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Sterling K. Brown: The trying issues of 2020 will be key to ‘This Is Us’ Season 5

Actor Sterling K. Brown
“You feel like racism should be on pause, right? The pause button should be on while the whole world is trying to figure out how to get itself healthy. But it’s not,” says “This Is Us” actor Sterling K. Brown.
(Kent Nishimura / Los Angeles Times)

If this were a normal year, Sterling K. Brown would already be deep into production on the fifth season of “This Is Us” — cooking up scenes that would maybe help revive viewers who were left breathless by the tense exchange in the Season 4 finale. (You know the one.)

But there’s no telling when he’ll be back on set. “This Is Us” managed to wrap filming of its fourth season in early March, just before the spread of the coronavirus in the U.S. brought Hollywood to a halt — there was even a wrap party.

For now, in early August, he’s like millions of parents working remotely: holed up in his home office — his navy-colored walls and a “This Is Us” poster within view of his computer camera — and on a Zoom call that is having moments of connectivity issues. Of course, unlike other parents, Brown is a double Emmy nominee this year: up for lead actor in a drama for “This Is Us” as well as supporting actor in a comedy for his role as a hard-nosed manager of a famous singer in “The Marvelous Mrs. Maisel.”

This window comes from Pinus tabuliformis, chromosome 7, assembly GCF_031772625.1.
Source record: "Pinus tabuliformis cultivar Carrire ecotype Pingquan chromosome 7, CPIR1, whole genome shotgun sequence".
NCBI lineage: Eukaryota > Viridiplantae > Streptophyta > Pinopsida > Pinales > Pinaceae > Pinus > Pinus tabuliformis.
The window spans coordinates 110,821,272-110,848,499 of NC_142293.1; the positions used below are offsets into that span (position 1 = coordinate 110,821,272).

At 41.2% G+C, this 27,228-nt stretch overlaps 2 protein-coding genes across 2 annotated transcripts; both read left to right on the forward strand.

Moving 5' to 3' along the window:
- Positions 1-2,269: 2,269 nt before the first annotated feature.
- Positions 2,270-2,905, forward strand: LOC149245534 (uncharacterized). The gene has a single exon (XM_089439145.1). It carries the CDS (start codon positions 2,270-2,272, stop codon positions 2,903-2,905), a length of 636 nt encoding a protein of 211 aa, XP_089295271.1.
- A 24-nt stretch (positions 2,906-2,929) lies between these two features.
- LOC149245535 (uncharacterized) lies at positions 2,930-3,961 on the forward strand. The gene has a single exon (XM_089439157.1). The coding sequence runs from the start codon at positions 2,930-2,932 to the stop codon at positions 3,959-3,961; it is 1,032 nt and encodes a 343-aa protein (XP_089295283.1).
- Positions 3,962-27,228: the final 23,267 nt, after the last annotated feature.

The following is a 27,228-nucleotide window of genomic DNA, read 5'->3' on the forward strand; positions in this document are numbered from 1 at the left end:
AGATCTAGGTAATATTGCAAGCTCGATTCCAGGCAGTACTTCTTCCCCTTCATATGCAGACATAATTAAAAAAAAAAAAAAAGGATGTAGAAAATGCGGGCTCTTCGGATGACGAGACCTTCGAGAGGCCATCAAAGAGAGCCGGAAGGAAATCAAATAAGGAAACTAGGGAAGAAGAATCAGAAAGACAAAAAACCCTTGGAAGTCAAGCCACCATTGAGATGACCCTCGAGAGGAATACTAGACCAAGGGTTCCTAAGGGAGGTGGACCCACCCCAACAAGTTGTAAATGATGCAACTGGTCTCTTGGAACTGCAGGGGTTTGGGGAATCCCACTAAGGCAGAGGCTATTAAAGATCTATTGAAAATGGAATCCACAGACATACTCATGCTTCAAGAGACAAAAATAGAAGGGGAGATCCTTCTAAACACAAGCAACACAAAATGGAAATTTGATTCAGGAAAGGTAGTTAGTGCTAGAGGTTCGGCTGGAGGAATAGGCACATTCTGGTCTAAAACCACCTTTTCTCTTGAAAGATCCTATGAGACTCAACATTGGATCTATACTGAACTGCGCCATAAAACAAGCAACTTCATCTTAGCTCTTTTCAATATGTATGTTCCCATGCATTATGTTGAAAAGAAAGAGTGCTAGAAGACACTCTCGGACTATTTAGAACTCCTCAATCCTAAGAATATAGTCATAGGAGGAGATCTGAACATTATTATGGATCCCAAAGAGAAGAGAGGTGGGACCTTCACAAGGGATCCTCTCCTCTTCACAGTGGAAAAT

How have you adjusted to life in quarantine?

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The first challenge, and probably still [in the] Top 3, is homeschooling. We have a third-grader who is going into fourth grade who loves “Fortnite” more than his parents at the present. And then in the midst of that, there’s the ocular proof of Ahmaud Arbery, there’s the knowledge of Breonna Taylor and then again the sight of George Floyd. You feel like racism should be on pause, right? The pause button should be on while the whole world is trying to figure out how to get itself healthy. But it’s not. There’s a profound — first, for me — sadness. And then, just like, WTF? What was interesting was the world sort of had a similar feeling. I went out with my family to protest. And I was moved by the multitude of faces and ethnicities who were saying, “Black lives matter.” I don’t know if I’ve experienced that in my lifetime.

Five seasoned entertainment journalists predict the shows and performances the Television Academy will honor with Emmys; do you agree with their picks?

We’re living in unprecedented times and people are struggling with the psychological effects. Randall’s mental health was central to his story line in Season 4. He reluctantly agrees to see a therapist, normalizing the idea of men seeking help.

This exploration of therapy, I find it really significant. My family — we just went through a death; a young person in our family passed away. Talking to the parents about, like, “What do you guys think of therapy?” And they’re like: “We’ll pray on it. And if God thinks that it’s appropriate ...” I was like, “OK, I get you, God shows up in a multitude of ways. Not just through prayer but sometimes through people that are put in your path to be of assistance to you. “